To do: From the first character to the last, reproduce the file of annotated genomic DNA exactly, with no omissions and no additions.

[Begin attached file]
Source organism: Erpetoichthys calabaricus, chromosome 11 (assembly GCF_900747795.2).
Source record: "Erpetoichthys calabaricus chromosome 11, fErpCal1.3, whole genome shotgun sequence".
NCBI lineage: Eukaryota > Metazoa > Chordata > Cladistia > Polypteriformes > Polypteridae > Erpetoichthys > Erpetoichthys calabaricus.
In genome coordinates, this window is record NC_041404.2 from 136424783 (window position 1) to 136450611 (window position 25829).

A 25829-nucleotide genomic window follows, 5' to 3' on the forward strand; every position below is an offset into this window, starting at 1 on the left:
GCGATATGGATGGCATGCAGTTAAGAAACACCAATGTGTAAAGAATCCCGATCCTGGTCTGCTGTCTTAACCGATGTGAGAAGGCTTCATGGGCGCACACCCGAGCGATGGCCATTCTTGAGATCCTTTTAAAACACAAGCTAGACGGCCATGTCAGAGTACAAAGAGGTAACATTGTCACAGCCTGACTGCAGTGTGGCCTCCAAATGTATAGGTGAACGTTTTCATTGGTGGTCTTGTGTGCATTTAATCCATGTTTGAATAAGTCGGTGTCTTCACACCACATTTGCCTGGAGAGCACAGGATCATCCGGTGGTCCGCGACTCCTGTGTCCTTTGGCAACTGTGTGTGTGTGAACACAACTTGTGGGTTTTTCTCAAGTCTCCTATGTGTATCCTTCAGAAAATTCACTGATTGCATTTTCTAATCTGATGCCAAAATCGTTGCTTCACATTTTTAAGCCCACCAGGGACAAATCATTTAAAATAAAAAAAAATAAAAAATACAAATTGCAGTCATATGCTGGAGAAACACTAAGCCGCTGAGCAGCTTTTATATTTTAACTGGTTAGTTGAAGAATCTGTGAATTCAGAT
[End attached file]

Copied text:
Source organism: Erpetoichthys calabaricus, chromosome 11 (assembly GCF_900747795.2).
Source record: "Erpetoichthys calabaricus chromosome 11, fErpCal1.3, whole genome shotgun sequence".
NCBI lineage: Eukaryota > Metazoa > Chordata > Cladistia > Polypteriformes > Polypteridae > Erpetoichthys > Erpetoichthys calabaricus.
In genome coordinates, this window is record NC_041404.2 from 136424783 (window position 1) to 136450611 (window position 25829).

A 25829-nucleotide genomic window follows, 5' to 3' on the forward strand; every position below is an offset into this window, starting at 1 on the left:
GCGATATGGATGGCATGCAGTTAAGAAACACCAATGTGTAAAGAATCCCGATCCTGGTCTGCTGTCTTAACCGATGTGAGAAGGCTTCATGGGCGCACACCCGAGCGATGGCCATTCTTGAGATCCTTTTAAAACACAAGCTAGACGGCCATGTCAGAGTACAAAGAGGTAACATTGTCACAGCCTGACTGCAGTGTGGCCTCCAAATGTATAGGTGAACGTTTTCATTGGTGGTCTTGTGTGCATTTAATCCATGTTTGAATAAGTCGGTGTCTTCACACCACATTTGCCTGGAGAGCACAGGATCATCCGGTGGTCCGCGACTCCTGTGTCCTTTGGCAACTGTGTGTGTGTGAACACAACTTGTGGGTTTTTCTCAAGTCTCCTATGTGTATCCTTCAGAAAATTCACTGATTGCATTTTCTAATCTGATGCCAAAATCGTTGCTTCACATTTTTAAGCCCACCAGGGACAAATCATTTAAAATAAAAAAAAATAAAAAATACAAATTGCAGTCATATGCTGGAGAAACACTAAGCCGCTGAGCAGCTTTTATATTTTAACTGGTTAGTTGAAGAATCTGTGAATTCAGAT